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Kevin Crosby takes the mic at the St. Lawrence County Republicans meet-the-candidates dinner. Photo: Sarah Harris
Kevin Crosby takes the mic at the St. Lawrence County Republicans meet-the-candidates dinner. Photo: Sarah Harris

Why do we elect a coroner, anyway?

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In St. Lawrence County, four coroners are notified when a fatal accident happens.

One of them takes the call, drives to the scene, day or night. Besides issuing an official announcement of a death, the coroner also figures out where to transport the body, and coordinates with police, courts, and hospitals.

It's a behind-the-scenes job - and one you might forget is actually a public office.

But almost 1600 counties around the country still elect coroners St. Lawrence County is one. Two of three candidates will be elected next Tuesday.

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Reported by

Sarah Harris
Reporter and Producer

Eric Warner, Democratic Candidate. Photo: Eric Warner, used with permission.
Eric Warner, Democratic Candidate. Photo: Eric Warner, used with permission.
It’s Thursday afternoon, and the small choir at the Episcopal Church in Ogendensurg is practicing. The person behind the piano is Eric Warner. He’s a former funeral director, an organist, and a stay-at-home dad who raises Clydesdale horses. And he’s running for coroner, as a Democrat.

"I miss dealing with people as they go through a grieving time. So that’s really why I wanted to be a county coroner so I can help people who are grieving or who have lost a loved one," Warner says. 

That same night, Kevin Crosby, from Morristown, and June Wood, from Hopkinton, are at the Freight House Restaurant in Ogdensburg. It’s the annual St. Lawrence County Republicans meet-the-candidates dinner.Wood and Crosby are both running for coroner as Republicans.

June Wood, Republican incumbent. She has been county coroner for 12 years. Photo: Sarah Harris
June Wood, Republican incumbent. She has been county coroner for 12 years. Photo: Sarah Harris
June Wood takes the microphone first, and explains that she’s been county coroner for 12 years and works on the Tri-Town rescue squad.

"So, in summary I guess, I would just hope that you would vote for me, vote for experience, and I would love to serve another four years," Wood says at the end of her speech. 

Kevin Crosby goes next. 

"I’m a lifelong resident of Morristown, I’m a 22 year member of the Morristown Fire and Rescue Company, serving the past 17 years as fire chief."

There are two open seats for coroner in St. Lawrence County this year. Even though the three candidates are running on multiple party lines, June Wood says it’s a position where electoral politics don’t matter very much. But people politics do.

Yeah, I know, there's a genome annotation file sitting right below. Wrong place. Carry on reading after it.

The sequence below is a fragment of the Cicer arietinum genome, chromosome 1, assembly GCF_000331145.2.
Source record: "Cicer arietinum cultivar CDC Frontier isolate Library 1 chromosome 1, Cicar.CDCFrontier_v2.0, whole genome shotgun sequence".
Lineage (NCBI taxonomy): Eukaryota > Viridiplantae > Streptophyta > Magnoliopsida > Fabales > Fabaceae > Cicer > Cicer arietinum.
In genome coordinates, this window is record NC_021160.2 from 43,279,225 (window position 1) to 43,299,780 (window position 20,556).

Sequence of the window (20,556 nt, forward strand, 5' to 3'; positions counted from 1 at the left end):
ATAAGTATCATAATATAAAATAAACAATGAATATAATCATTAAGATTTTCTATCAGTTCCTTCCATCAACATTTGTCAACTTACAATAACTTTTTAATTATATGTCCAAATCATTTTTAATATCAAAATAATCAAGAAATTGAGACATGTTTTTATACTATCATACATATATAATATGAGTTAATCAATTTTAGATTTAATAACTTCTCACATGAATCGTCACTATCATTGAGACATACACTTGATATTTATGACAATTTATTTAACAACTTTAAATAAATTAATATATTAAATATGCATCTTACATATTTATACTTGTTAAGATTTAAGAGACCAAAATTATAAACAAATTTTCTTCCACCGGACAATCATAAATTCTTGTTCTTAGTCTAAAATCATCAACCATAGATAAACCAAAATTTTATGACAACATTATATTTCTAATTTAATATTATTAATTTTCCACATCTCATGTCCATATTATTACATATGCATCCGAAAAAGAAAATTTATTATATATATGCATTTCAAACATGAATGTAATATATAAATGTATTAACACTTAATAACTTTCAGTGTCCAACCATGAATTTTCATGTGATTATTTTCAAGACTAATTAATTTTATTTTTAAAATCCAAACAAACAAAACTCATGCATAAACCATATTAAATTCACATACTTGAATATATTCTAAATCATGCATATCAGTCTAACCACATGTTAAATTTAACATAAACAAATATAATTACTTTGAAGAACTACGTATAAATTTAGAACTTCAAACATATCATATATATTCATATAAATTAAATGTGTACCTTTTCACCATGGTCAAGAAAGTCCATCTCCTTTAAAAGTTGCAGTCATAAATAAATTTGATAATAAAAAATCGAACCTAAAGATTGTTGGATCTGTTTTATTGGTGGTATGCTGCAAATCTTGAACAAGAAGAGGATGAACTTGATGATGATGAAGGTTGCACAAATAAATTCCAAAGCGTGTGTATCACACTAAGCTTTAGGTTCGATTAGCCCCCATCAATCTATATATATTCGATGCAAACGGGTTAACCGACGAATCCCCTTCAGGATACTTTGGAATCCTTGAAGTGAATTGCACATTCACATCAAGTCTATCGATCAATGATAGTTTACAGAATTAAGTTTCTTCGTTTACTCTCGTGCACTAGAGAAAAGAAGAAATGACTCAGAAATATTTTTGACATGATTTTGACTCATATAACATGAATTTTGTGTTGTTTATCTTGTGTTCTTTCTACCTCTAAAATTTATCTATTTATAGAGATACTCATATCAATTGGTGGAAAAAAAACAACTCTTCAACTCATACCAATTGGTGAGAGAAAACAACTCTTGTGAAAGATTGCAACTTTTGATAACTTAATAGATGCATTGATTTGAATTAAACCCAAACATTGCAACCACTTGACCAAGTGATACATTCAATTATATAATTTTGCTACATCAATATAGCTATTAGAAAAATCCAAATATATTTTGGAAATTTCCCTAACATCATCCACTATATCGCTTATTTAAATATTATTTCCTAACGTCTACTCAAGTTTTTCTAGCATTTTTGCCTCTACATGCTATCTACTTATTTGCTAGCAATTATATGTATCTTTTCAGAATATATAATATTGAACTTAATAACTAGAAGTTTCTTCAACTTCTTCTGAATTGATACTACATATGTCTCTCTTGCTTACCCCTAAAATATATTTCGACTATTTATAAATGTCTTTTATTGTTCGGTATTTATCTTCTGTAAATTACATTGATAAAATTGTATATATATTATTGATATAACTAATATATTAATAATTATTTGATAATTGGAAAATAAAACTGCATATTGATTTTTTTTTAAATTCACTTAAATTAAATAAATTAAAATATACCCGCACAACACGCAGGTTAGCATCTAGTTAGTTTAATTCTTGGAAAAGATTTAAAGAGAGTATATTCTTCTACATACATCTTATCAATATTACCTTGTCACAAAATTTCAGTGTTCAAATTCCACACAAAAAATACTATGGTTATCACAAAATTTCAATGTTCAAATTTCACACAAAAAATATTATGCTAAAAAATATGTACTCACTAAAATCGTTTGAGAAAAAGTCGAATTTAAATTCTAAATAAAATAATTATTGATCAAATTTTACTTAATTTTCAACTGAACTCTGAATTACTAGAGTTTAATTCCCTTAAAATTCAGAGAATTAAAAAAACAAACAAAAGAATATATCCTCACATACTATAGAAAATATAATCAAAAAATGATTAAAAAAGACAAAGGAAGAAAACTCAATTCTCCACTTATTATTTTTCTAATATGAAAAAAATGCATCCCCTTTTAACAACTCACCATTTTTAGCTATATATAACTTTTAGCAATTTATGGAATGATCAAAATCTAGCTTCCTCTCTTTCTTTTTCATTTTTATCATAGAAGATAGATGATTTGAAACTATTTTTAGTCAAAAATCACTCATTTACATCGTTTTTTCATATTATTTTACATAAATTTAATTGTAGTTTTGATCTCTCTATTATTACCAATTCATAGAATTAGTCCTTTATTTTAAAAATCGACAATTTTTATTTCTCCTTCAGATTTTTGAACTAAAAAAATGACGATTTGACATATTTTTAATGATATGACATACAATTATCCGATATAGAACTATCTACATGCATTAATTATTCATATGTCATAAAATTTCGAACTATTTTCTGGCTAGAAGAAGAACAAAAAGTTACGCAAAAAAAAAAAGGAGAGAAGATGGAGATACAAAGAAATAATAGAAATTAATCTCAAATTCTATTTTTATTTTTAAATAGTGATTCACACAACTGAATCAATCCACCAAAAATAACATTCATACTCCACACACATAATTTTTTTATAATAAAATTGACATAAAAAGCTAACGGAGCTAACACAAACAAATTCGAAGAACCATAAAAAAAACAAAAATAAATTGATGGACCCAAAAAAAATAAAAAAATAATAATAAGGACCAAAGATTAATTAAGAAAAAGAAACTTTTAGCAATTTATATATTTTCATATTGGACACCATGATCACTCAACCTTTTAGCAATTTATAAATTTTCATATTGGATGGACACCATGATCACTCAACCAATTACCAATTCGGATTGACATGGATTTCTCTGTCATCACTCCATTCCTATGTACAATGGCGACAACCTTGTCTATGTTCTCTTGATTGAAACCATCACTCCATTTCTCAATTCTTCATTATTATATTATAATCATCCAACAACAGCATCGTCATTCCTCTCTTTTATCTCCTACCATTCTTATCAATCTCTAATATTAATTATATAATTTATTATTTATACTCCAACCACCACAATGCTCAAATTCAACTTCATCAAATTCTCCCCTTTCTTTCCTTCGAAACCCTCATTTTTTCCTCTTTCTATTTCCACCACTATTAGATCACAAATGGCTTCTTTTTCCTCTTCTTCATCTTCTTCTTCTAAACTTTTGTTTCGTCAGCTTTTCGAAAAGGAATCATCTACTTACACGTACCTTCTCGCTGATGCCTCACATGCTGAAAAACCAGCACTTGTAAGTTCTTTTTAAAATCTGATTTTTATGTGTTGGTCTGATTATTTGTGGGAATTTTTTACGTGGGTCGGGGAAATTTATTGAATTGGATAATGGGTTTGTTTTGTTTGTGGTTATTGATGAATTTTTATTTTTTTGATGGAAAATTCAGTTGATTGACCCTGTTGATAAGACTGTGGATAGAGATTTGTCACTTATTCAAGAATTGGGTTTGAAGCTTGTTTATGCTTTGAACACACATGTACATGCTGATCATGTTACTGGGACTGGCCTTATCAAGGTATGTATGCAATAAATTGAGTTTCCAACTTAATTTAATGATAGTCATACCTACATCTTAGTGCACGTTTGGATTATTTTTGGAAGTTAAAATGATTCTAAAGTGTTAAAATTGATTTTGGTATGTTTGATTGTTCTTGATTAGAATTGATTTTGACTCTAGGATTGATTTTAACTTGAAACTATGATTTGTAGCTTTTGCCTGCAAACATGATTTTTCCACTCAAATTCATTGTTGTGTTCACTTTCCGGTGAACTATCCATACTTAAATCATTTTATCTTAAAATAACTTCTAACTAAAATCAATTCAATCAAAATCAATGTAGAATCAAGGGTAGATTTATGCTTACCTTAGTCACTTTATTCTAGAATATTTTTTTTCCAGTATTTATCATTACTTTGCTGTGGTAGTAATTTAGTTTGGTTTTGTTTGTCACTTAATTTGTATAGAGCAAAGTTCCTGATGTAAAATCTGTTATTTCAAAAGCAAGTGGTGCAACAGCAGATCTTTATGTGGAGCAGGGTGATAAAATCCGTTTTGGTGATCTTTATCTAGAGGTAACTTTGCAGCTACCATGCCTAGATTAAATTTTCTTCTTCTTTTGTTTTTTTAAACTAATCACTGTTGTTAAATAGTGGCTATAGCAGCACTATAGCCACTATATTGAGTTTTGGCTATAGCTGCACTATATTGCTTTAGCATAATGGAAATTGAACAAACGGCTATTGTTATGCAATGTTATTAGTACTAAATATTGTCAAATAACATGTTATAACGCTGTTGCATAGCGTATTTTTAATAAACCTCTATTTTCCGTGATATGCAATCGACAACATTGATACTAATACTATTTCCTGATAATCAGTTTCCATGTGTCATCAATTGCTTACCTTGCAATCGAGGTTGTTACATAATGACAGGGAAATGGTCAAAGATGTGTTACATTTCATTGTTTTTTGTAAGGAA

"Basically to be a coroner you just have to be publicly popular. I guess it’s more of a popularity contest. Then you learn the job as you go."

Eric Warner, the Democratic candidate, agrees. A few weeks ago the coroner hopefuls all went to a meet-the-candidates event in Wanakena. While other politicians were asked about their opinions on the New York Safe Act, the coroners weren’t.

"They would never ask a coroner that," Warner says, with a grin. "They could care less about what we think about what toilet paper to use in the community building!"

Be that as it may, the coroner’s race comes with all the trappings of a small-town election: yard signs, party dinners, and for Eric Warner, spending the entire summer marching in parades.

"We did 14 parades. And either I took my horses which are black Clydesdales or I took our John Deer 420."

And the three candidates for coroner do all have experience dealing with death. 

Kevin Crosby says he's been at a lot of death scenes with the fire department, and he wants to help make the process more efficient:

"I really just want to help people and ‘get em through their time of need at the time and anything to make that process faster, I’m for." 

Electing a coroner is a holdover from British Common Law, where the coroner’s job was to determine how and when people had died in order to collect taxes.

For a long time in New York State, the coroner was the only person who could arrest the sheriff if he or she committed a crime.

But now, the reality of being coroner means serving as a resource when someone has died

 June Wood says that role extends beyond a death date. 

"I still get calls from people that I served years ago asking questions because a lot of times it takes awhile for them to filter things out and they remember something they wanted to ask but didn’t. I make myself available to them whenever they need me, so I get calls at 2 in the morning just to chat."

Nobody knows how the votes for coroner will fall: whether voters will toe the party line, or vote for somebody they know, whether the Republican votes will split.

All the candidates say they’re running because they want to be there for the people St. Lawrence County when somebody dies. And they want your vote on Election Day. 

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